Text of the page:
361 F2d 311 Kusularis v. Immigration and Naturalization Service

361 F.2d 311

Nikolaos KUSULARIS, Petitioner,
v.
IMMIGRATION AND NATURALIZATION SERVICE, Respondent.

No. 15397.

United States Court of Appeals Seventh Circuit.

May 19, 1966.

Nathan T. Notkin, Chicago, Ill., for petitioner.

Edward V. Hanrahan, U.S. Atty., John Peter Lulinski, Lawrence Jay Weiner, Arthur D. Rissman, Asst. U.S. Attys., Chicago, Ill., for respondent.

Before HASTINGS, Chief Judge, and DUFFY and MAJOR, Circuit Judges.

MAJOR, Circuit Judge.


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1

Petitioner, Nikolaos Kusularis, seeks a review of an order of deportation and denial of his request for voluntary departure. He is a native of Greece, entered the United States at New York, in transit, on or about June 10, 1965, and obtained employment as a crewman on a ship known as the 'Coral Trader.' After two weeks at sea, the ship docked at Port Everglades, Florida, on June 25, 1965, and petitioner received a crewman's 'shore leave' but failed to return to the ship. Instead, he went to Chicago, where he had a brother living in that area.

2

Deportation proceedings were commenced against him and, after a hearing on July 13, 1965, before a Special Inquiry Officer, he was ordered deported and his request for voluntary departure denied. This denial was affirmed by the Board of Immigration Appeals. Petitioner concedes his deportability but seeks a review of that portion of the order which denied him voluntary departure. He argues that such denial was an abuse of discretion on the part of the immigration officials.

3

We think there is no point in setting forth in detail the findings contained in the report of the Special Inquiry Officer. In substance he found that petitioner's brother had made arrangements for him to come to the United States as a student and that he came for that purpose; that petitioner came here for permanent residence; that he was not a bonafide seaman and that he used the seaman's route to gain entry into the United States. Petitioner's main attack on the report of the Special Inquiry Officer is that it does not accurately reflect the testimony heard at the hearing. It is suggested that the officer misunderstood or misinterpreted some of the testimony. We think, however, that the record must be accepted as certified, without consideration of the vague and uncertain statements of counsel as to what it should be.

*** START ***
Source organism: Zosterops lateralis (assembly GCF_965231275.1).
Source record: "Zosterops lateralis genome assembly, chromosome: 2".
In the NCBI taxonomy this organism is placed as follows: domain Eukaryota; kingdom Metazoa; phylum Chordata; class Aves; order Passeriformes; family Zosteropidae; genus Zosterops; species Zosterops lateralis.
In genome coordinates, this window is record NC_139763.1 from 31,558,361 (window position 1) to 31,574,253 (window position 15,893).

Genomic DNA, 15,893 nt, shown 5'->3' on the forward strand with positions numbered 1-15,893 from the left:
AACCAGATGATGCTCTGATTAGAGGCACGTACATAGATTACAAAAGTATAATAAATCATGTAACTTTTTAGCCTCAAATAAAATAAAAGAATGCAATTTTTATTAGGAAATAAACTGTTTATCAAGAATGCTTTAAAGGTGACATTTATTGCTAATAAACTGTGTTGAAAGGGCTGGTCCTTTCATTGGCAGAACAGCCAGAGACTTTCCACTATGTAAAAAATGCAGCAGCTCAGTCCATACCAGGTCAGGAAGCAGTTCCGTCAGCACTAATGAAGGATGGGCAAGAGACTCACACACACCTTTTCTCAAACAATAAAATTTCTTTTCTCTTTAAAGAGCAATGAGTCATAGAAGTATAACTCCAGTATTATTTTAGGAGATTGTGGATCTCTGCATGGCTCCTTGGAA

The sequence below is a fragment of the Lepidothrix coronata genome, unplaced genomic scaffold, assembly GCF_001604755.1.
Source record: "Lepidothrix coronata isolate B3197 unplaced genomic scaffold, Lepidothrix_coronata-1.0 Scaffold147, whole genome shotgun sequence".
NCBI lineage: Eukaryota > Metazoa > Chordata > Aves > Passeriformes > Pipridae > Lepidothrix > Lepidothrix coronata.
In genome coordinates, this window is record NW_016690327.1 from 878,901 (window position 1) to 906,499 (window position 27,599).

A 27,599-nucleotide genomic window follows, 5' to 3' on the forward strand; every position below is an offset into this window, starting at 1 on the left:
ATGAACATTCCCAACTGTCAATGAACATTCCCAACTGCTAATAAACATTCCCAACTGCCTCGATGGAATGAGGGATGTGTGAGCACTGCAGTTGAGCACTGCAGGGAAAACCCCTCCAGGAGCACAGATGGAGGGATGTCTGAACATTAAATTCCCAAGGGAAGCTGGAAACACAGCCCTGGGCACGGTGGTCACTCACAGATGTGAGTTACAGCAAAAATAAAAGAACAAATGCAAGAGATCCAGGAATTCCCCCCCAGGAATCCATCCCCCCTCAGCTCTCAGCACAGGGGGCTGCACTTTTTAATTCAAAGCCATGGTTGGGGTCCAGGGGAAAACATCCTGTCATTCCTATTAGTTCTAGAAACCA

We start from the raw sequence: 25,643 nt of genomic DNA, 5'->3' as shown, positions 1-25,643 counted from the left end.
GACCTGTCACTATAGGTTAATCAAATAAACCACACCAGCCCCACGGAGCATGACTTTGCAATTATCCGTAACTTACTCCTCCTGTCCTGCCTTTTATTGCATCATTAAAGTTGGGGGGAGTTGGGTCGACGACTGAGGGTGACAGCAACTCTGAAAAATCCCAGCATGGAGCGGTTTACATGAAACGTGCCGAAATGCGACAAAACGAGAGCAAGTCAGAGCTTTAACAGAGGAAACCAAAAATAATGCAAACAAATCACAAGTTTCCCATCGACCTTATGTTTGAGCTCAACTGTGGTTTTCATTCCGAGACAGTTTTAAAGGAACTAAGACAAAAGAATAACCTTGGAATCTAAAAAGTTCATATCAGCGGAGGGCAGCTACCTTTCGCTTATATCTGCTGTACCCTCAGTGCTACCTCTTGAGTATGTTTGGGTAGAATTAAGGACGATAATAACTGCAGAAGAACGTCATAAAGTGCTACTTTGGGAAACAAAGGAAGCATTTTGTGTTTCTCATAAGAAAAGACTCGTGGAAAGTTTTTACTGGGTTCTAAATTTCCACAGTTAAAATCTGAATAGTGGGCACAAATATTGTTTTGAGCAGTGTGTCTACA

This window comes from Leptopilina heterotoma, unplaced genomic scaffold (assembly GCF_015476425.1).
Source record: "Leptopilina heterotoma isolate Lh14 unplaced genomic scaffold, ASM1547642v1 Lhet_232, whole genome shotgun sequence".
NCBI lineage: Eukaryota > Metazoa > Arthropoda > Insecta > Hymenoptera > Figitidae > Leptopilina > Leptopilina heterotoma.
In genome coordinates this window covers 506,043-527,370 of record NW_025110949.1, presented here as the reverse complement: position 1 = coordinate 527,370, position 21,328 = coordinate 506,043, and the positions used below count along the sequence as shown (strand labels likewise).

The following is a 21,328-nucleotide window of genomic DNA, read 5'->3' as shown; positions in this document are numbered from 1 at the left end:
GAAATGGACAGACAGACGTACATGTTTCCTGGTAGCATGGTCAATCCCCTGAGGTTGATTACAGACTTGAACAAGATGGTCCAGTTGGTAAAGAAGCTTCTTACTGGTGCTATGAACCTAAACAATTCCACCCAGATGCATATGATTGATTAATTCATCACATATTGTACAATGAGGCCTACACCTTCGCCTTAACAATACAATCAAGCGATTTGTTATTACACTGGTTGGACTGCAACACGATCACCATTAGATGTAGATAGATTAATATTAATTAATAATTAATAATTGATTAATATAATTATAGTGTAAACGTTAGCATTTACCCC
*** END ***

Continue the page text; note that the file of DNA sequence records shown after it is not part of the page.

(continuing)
4

The request for voluntary departure is based on Sec. 244(e) of the Immigration and Nationality Act, 8 U.S.C.A. 1254(e). This provision has so often been set forth in the cases that it seems unnecessary to repeat it here. It lodges in the Attorney General the discretion to permit any alien to depart voluntarily if certain conditions are met, and this discretion remains even though the alien is otherwise eligible for such relief.

5

Petitioner cites Acosta v. Landon, D.C., 125 F.Supp. 434, and Cakmar v. Hoy, 265 F.2d 59 (CA-9), in support of his contention. In Acosta, an alien sought discharge by habeas corpus from custody of the immigration officials. The discharge was allowed, not because there was an abuse of discretion by the immigration officials, as asserted by petitioner, but on the ground that such officials had failed to exercise discretion. In Cakmar, the Court affirmed a deportation order, characterizing the appeal as 'frivolous and vexations.'

6

It has been held under circumstances more favorable to the alien than those here that refusal by the immigration officials to permit voluntary departure is not an abuse of discretion. United States ex rel. Ciannamea v. Neelly, 202 F.2d 289, 293 (CA-7), and United States ex rel. Frangoulis v. Shaughnessy, 210 F.2d 572, 573 (CA-2). More important, of course, is the decision of the Supreme Court in United States ex rel. Hintopoulos v. Shaughnessy, 353 U.S. 72, 77 S.Ct. 618, 1 L.Ed.2d 652, where again the facts appear to have been more favorable to the aliens than those here. In that case, a husband and wife entered the United States as alien seamen, as petitioner did here. There was no question raised as to their good moral character. There is none raised as to petitioner here. There, shortly after the aliens entered the United States, a child was born, who was an American citizen by birth. It was admitted that they were eligible for a suspension of deportation and that their child would suffer economically if his parents were deported. Relief was denied by the hearing officer, mainly on the fact that they 'had established no roots or ties in this country.' The Supreme Court, after pointing out that petitioners had met all legal standards and were eligible for relief, stated (page 77, 77 S.Ct. page 621):

7

'But the statute does not contemplate that all aliens who meet the minimum legal standards will be granted suspension. Suspension of deportation is a matter of discretion and of administrative grace, not mere eligibility; discretion must be exercised even though statutory prerequisites have been met.'


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8

The Court held that the denial of relief by the immigration officials was not an abuse of discretion, that it was neither capricious nor arbitrary.

9

These and the many other cases which could be cited compel us to the conclusion that there was no abuse of discretion in the denial of petitioner's request for voluntary departure. His petition for review in dismissed.